Last year, U.S. Central Command conducted 313 operations in Iraq and Syria as part of the mission to defeat the Islamic State in Iraq and Syria, also known as ISIS.
More than 95% of those operations were in partnership with either the Iraqi Security Force or the Syrian Democratic Forces.
As a result, nearly 700 ISIS fighters were killed and another 374 were detained. No U.S. service members were killed as part of the efforts.
"This really speaks to the professionalism of our men and women in uniform and also the enduring commitment of the United States—from the strategic all the way down to the tactical level—to completing this fight," said Dana Stroul, the deputy assistant secretary of defense for the Middle East.
During a conference call Wednesday, Stroul told journalists the mission to defeat ISIS in Iraq and Syria remains a key priority of the national defense strategy, and it's one senior leaders in Washington follow closely. She also said that, despite successes, ISIS remains a threat, and there is still more work to be done.
One advantage the U.S. has against ISIS is the relationships it has, not just with Iraq and the Syrian Democratic Forces, but also with partners around the world. Stroul said a recent trip to Finland to discuss the state of the fight against ISIS, demonstrated this.
"What was striking to me is the enduring commitment not only of the United States, but` of our European partners, as well as New Zealand, Australia and others," she said. "Our partners across the world recognize the importance of this mission, recognize that ISIS still remains a threat, and are committed to this coalition."
Also of value are the advancements made by Iraq since the U.S. transitioned a year ago to an advise, assist, enable and intelligence-sharing mission there, said Army Maj. Gen. Matthew McFarlane, commander of Combined Joint Task Force-Operation Inherent Resolve. He said the U.S. continues to retain a presence in Iraq, at the invitation of the Iraqi government.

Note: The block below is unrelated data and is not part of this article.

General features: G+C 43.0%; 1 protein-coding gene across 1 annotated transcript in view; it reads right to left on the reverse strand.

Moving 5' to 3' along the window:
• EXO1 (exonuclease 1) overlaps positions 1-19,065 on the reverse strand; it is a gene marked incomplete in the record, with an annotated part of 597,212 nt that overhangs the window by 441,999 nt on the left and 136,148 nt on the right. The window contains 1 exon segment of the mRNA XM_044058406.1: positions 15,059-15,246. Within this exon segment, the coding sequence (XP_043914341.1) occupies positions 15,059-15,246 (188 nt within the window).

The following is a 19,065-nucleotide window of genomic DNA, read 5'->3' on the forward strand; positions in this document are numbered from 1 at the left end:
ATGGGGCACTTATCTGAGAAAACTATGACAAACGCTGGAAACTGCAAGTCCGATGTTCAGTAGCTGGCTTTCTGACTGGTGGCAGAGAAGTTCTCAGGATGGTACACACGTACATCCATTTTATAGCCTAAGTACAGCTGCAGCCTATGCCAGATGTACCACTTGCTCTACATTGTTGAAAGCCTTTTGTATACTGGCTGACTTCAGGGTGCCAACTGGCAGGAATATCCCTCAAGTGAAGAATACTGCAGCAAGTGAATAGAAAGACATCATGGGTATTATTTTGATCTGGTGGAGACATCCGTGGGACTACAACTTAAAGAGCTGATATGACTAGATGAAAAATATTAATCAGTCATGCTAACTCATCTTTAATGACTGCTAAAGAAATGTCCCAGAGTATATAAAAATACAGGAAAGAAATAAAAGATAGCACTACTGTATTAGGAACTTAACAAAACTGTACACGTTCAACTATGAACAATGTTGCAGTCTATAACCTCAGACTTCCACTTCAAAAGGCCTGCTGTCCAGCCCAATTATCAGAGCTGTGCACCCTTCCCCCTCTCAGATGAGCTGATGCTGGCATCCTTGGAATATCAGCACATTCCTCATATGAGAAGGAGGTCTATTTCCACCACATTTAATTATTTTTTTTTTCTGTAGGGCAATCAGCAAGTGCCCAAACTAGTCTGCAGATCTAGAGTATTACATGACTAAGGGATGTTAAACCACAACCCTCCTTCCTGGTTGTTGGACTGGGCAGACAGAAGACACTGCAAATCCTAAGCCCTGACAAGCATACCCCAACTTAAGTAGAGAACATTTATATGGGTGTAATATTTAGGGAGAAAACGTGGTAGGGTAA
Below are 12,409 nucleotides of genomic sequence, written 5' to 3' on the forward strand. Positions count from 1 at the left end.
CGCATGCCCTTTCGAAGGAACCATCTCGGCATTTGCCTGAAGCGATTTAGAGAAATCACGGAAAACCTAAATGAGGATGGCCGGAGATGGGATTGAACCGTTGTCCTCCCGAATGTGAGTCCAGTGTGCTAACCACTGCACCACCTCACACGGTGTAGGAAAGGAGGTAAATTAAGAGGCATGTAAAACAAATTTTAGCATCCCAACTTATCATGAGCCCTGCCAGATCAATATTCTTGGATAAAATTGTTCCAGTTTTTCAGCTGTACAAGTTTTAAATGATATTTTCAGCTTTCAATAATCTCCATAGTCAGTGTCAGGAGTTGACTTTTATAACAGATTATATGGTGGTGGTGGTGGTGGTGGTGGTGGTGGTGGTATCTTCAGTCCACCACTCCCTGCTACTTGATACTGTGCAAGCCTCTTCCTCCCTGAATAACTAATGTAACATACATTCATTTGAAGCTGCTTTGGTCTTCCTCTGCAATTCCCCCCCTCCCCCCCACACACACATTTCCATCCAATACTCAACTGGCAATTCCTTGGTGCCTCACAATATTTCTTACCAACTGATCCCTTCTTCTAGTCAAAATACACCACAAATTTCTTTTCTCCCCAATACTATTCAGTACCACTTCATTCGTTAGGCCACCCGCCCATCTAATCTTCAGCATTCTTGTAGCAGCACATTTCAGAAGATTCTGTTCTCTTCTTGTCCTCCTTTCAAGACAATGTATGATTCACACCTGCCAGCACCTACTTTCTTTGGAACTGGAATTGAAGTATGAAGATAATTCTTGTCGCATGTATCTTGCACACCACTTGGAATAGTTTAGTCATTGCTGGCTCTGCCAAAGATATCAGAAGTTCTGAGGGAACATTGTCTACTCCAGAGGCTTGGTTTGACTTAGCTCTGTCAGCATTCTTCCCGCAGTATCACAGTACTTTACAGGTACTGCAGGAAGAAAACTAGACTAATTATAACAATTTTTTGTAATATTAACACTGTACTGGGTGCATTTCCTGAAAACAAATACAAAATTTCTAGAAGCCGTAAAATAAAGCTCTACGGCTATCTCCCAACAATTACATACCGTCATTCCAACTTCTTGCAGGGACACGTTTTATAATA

"In Iraq, things continue to improve in terms of their ability to demonstrate and actually execute independent operations as they're building capabilities, capacity and competence towards gaining an independent ability to conduct enduring operations, sustainable, enduring operations against ISIS," he said.
The general said much has changed in Iraq since the last time he was in the country in 2005. Baghdad, he said, is "alive and awake and illuminated at night," and the Iraqi military is engaged in operations that are part of the “Defeat ISIS” mission in Iraq, as well as providing security for the Arabian Gulf Cup soccer tournament being held Jan. 6-19 in Iraq for the first time in 44 years.
"So, [there is] progress and continued room to grow and build the capacity and capability, but [ also a] very capable force," he said.
Stroul said the U.S. also remains committed to the D-ISIS mission in Syria, in partnership with the Syrian Democratic Forces.
"Not only are U.S. forces continuing to prosecute unilateral operations against ISIS, but we maintain a robust pace of partnered operations with the SDF, who are the only combat-credible, capable and committed partner present in northeast Syria today willing to join us in this fight," she said.
Of importance are the number of ISIS detainees—as many as 10,000—who are in the custody of Syrian Democratic Forces in northeast Syria.
"We know that ISIS continues to have its eyes on these detainees and sees them as the path to reconstituting and resurging across the Middle East, which is why we must stay the course [and] continue to work with the coalition in supporting the SDF to maintain custody of these detainees in a secure and humane manner."